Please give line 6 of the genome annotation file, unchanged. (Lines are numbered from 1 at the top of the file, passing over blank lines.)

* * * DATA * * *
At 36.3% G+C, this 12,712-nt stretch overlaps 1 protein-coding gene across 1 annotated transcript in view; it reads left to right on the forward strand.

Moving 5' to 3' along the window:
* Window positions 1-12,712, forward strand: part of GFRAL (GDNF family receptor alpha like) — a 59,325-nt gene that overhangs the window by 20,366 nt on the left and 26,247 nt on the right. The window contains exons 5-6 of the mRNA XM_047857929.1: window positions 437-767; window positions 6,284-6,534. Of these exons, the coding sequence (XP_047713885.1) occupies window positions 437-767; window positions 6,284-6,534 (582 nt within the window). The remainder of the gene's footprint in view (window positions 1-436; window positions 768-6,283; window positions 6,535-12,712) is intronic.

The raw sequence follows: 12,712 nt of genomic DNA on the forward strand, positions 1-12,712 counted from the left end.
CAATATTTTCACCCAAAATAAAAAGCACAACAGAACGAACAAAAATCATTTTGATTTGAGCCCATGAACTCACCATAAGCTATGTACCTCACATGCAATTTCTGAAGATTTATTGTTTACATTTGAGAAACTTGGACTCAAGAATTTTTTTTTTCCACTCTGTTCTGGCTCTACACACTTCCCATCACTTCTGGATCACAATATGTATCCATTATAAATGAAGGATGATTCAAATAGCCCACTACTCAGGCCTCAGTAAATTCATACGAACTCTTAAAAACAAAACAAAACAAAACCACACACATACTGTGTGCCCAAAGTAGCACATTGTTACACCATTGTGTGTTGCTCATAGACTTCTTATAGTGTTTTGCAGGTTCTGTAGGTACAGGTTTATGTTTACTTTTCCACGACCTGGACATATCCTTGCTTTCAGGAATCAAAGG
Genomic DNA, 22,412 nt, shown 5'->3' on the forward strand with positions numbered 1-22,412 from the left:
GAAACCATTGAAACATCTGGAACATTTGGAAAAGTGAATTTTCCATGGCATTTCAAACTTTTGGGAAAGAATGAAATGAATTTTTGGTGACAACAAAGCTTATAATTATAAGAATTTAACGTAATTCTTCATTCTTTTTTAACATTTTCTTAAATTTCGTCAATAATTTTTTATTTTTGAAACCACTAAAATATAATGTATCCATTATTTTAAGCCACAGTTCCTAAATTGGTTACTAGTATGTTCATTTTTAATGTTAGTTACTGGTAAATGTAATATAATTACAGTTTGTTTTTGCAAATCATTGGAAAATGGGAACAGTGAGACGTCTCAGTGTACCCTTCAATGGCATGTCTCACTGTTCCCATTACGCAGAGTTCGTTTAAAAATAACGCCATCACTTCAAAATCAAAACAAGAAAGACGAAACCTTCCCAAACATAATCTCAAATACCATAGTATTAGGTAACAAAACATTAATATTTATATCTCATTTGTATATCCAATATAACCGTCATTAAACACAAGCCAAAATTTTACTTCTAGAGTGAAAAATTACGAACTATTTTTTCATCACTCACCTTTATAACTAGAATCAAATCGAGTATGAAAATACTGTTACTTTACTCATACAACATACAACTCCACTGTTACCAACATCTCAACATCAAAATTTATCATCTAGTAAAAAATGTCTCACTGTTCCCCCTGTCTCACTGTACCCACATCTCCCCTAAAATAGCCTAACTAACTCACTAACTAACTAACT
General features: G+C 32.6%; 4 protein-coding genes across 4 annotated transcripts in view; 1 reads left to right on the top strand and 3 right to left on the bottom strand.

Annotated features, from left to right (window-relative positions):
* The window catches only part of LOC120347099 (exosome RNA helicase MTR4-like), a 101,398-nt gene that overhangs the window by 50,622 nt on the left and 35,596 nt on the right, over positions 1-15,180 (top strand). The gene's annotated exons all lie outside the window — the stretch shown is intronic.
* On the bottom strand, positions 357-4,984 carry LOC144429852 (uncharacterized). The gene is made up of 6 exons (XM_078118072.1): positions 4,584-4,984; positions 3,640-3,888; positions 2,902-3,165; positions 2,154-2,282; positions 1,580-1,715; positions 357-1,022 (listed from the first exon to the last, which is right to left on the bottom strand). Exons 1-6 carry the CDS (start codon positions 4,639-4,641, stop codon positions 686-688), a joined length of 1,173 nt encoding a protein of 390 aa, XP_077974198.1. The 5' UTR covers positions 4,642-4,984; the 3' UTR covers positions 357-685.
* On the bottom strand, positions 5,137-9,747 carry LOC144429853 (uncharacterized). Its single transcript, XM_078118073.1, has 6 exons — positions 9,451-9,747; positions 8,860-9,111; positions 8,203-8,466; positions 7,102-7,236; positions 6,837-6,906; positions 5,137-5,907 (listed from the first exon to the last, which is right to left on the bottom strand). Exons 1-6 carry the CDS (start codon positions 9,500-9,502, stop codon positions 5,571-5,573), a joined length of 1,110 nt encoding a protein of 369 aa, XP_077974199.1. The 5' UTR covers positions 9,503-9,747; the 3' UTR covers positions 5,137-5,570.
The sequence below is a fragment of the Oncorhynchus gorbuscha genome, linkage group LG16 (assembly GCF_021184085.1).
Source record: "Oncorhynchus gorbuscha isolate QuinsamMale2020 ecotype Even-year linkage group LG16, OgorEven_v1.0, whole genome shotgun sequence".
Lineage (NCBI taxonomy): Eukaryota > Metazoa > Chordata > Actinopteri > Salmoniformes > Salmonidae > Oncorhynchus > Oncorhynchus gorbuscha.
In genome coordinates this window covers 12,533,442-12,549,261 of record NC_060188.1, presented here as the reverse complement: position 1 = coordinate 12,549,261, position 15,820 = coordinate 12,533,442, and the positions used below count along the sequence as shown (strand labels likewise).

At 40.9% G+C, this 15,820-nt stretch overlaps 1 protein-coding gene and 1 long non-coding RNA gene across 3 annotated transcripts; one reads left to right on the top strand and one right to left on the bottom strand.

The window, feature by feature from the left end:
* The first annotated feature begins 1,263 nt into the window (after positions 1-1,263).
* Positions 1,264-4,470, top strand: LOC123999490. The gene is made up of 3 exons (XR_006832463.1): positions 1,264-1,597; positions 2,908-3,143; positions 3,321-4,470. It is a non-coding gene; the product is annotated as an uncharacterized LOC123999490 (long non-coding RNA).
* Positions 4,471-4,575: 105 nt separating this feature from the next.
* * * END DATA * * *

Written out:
Genomic DNA, 22,412 nt, shown 5'->3' on the forward strand with positions numbered 1-22,412 from the left: